Friday, September 10, 2010


CELEBRATED IN SEVERAL CITIES - Delhi was in a festive mood for Saturday’s Eid-ul-Fitr celebrations, with Muslims thronging the markets for their favourite delicacies and gifts and preparations on for the Eid congregations. ‘Friday is the final day of fasting in Ramadan and Saturday will be Eid,’ Syed Bukhari, Imam of the historic Jama Masjid in the city announced Thursday. Police and security personnel will be deployed at various prayer grounds (Idgahs) around the city, a senior police official told IANS. ‘Jama Masjid alone may see a deployment of around 500 policemen,’ he added. People preparing for the Eid festivities also hoped that rains would not disrupt their celebrations. Mohammed Amaan, 24, a resident of Chandni Chowk, said: ‘Eid is one of the most important days in a year. We’ve looked forward to it for a long time. We just pray that the weather doesn’t play spoilsport.’ Shamianas or marquees have been set up around the city for Saturday’s prayers. Food courts across Daryaganj, Sita Ram Bazaar, Okhla and other parts of the city are preparing their best for Saturday.

Eid traditionally is best known for the mouth watering sweet dishes like sevaiyan (vermicelli pudding). In tune with the changing times, Eid is also being celebrated over the internet. People have already started exchanging wishes over the social networking websites. ‘Eid greeting cards’ has already become one of the most searched phrase on the search engine Google in the past few days. Delhi Chief Minister Sheila Dikshit and other political leaders have greeted the people on the occasion of Eid. ‘I wish all the Delhiites, and hope the festival brings the message of peace and harmony to everyone.’

Ramadan is a month of dawn-to-dusk fasting, determined by a lunar calendar. Its close is marked by the Eid al-Fitr (festival of fast breaking) festival, which includes celebration and giving of gifts. This holiday - sometimes called the “Muslim Christmas” - is to thank Allah for seeing them through the fasting period. These celebrations should be an opportunity to unite all men, whether one is Muslim or not.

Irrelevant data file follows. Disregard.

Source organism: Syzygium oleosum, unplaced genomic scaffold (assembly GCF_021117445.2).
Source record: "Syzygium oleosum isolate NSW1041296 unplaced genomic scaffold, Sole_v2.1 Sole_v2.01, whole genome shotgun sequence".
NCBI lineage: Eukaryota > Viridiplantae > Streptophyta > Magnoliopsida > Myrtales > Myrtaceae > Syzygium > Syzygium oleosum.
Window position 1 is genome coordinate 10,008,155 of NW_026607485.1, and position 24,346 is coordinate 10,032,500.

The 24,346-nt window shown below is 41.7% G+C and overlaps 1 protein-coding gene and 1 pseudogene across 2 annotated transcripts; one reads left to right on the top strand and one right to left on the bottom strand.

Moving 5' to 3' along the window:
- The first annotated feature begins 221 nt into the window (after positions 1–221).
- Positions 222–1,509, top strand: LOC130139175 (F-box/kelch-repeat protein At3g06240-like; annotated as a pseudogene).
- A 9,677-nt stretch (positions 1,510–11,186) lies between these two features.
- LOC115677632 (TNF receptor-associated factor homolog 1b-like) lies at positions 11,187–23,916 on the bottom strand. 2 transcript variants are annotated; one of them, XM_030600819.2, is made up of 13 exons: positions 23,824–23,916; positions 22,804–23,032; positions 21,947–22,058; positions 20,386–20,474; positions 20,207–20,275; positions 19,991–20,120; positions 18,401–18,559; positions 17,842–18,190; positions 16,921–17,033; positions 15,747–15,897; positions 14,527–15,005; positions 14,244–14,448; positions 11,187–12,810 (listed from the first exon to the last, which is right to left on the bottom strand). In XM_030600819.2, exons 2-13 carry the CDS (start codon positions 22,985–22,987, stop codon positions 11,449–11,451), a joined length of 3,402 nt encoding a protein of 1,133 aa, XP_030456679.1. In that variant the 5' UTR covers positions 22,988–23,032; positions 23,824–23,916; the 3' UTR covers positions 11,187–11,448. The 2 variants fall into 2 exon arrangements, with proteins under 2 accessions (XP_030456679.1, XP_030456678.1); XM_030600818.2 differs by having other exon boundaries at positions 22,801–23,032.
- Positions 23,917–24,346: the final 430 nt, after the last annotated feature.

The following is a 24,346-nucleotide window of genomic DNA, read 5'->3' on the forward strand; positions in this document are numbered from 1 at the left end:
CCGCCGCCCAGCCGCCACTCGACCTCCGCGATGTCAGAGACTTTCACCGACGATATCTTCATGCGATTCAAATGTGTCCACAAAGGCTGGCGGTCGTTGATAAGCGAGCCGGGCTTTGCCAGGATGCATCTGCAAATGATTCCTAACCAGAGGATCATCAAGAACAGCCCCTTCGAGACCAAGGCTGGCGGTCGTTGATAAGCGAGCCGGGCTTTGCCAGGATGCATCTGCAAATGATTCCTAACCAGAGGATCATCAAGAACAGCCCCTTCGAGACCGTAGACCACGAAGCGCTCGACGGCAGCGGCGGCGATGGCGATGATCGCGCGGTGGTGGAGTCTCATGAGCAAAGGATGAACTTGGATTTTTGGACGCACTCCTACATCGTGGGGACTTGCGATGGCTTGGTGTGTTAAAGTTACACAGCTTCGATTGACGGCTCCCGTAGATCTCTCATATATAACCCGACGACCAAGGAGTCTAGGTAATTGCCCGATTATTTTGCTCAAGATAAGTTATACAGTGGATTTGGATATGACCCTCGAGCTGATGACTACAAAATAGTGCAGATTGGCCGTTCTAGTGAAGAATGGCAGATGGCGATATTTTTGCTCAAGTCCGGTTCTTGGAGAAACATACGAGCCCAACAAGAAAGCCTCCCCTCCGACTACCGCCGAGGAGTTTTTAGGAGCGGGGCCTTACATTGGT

In India, even in the interior villages, all the Hindu and Muslim communities used to live very peacefully by establishing a relationship between them. The young men called the elderly members of the village by the name cācā or kākā, “uncle,” and men of the same age called each other dādā, “brother.” The relationship was very friendly. There were even invitations from Muslim houses to Hindu houses and from Hindu houses to Muslim houses. Both the Hindus and the Muslims accepted the invitations to go to one another’s houses to attend ceremonial functions. ... Conflict between Hindus and Muslims was created by polluted politicians, especially foreign rulers, and thus the situation gradually became so degraded that India was divided into Hindustan and Pakistan. Fortunately, the remedy to unite not only the Hindus and Muslims but all communities and all nations can still be implemented by the Hare Krishna movement on the strong basic platform of love of Godhead.

Śrīla A. C. Bhaktivedanta Swami Prabhupāda :
Śrī Caitanya Caritāmrita - Ādi-līlā
“The Pastimes of Lord Caitanya Mahāprabhu in His Youth”
Purport in Chapter 17 Verse 148

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